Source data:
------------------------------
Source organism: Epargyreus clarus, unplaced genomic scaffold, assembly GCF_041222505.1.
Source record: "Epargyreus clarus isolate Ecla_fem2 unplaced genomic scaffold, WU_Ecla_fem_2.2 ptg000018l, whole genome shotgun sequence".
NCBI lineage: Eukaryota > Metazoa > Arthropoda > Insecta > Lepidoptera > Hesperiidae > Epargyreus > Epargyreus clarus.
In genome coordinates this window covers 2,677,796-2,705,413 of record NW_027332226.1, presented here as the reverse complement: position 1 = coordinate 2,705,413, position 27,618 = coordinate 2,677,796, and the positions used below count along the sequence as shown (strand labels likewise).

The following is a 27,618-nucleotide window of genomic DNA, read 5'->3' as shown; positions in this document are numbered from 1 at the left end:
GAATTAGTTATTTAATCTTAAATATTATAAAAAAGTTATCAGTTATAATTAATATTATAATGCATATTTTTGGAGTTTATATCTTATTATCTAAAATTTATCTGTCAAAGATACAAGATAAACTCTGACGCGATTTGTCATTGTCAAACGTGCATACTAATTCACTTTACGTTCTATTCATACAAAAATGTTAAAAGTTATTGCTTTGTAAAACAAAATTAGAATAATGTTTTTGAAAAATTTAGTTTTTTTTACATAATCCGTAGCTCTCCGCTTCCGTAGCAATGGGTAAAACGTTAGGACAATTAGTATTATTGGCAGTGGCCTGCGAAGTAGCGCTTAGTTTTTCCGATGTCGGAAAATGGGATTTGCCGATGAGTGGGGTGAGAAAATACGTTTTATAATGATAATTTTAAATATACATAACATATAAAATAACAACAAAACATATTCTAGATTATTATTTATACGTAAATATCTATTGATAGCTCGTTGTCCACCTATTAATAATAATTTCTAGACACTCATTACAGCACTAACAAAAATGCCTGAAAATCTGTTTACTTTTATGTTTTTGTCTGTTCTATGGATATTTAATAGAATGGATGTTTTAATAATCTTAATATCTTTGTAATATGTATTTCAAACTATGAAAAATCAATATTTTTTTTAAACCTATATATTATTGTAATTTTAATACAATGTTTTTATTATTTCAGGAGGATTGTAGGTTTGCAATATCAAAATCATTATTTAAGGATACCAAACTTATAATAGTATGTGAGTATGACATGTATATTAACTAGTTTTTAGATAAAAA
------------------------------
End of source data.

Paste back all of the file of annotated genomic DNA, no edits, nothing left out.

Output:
Source organism: Epargyreus clarus, unplaced genomic scaffold, assembly GCF_041222505.1.
Source record: "Epargyreus clarus isolate Ecla_fem2 unplaced genomic scaffold, WU_Ecla_fem_2.2 ptg000018l, whole genome shotgun sequence".
NCBI lineage: Eukaryota > Metazoa > Arthropoda > Insecta > Lepidoptera > Hesperiidae > Epargyreus > Epargyreus clarus.
In genome coordinates this window covers 2,677,796-2,705,413 of record NW_027332226.1, presented here as the reverse complement: position 1 = coordinate 2,705,413, position 27,618 = coordinate 2,677,796, and the positions used below count along the sequence as shown (strand labels likewise).

The following is a 27,618-nucleotide window of genomic DNA, read 5'->3' as shown; positions in this document are numbered from 1 at the left end:
GAATTAGTTATTTAATCTTAAATATTATAAAAAAGTTATCAGTTATAATTAATATTATAATGCATATTTTTGGAGTTTATATCTTATTATCTAAAATTTATCTGTCAAAGATACAAGATAAACTCTGACGCGATTTGTCATTGTCAAACGTGCATACTAATTCACTTTACGTTCTATTCATACAAAAATGTTAAAAGTTATTGCTTTGTAAAACAAAATTAGAATAATGTTTTTGAAAAATTTAGTTTTTTTTACATAATCCGTAGCTCTCCGCTTCCGTAGCAATGGGTAAAACGTTAGGACAATTAGTATTATTGGCAGTGGCCTGCGAAGTAGCGCTTAGTTTTTCCGATGTCGGAAAATGGGATTTGCCGATGAGTGGGGTGAGAAAATACGTTTTATAATGATAATTTTAAATATACATAACATATAAAATAACAACAAAACATATTCTAGATTATTATTTATACGTAAATATCTATTGATAGCTCGTTGTCCACCTATTAATAATAATTTCTAGACACTCATTACAGCACTAACAAAAATGCCTGAAAATCTGTTTACTTTTATGTTTTTGTCTGTTCTATGGATATTTAATAGAATGGATGTTTTAATAATCTTAATATCTTTGTAATATGTATTTCAAACTATGAAAAATCAATATTTTTTTTAAACCTATATATTATTGTAATTTTAATACAATGTTTTTATTATTTCAGGAGGATTGTAGGTTTGCAATATCAAAATCATTATTTAAGGATACCAAACTTATAATAGTATGTGAGTATGACATGTATATTAACTAGTTTTTAGATAAAAA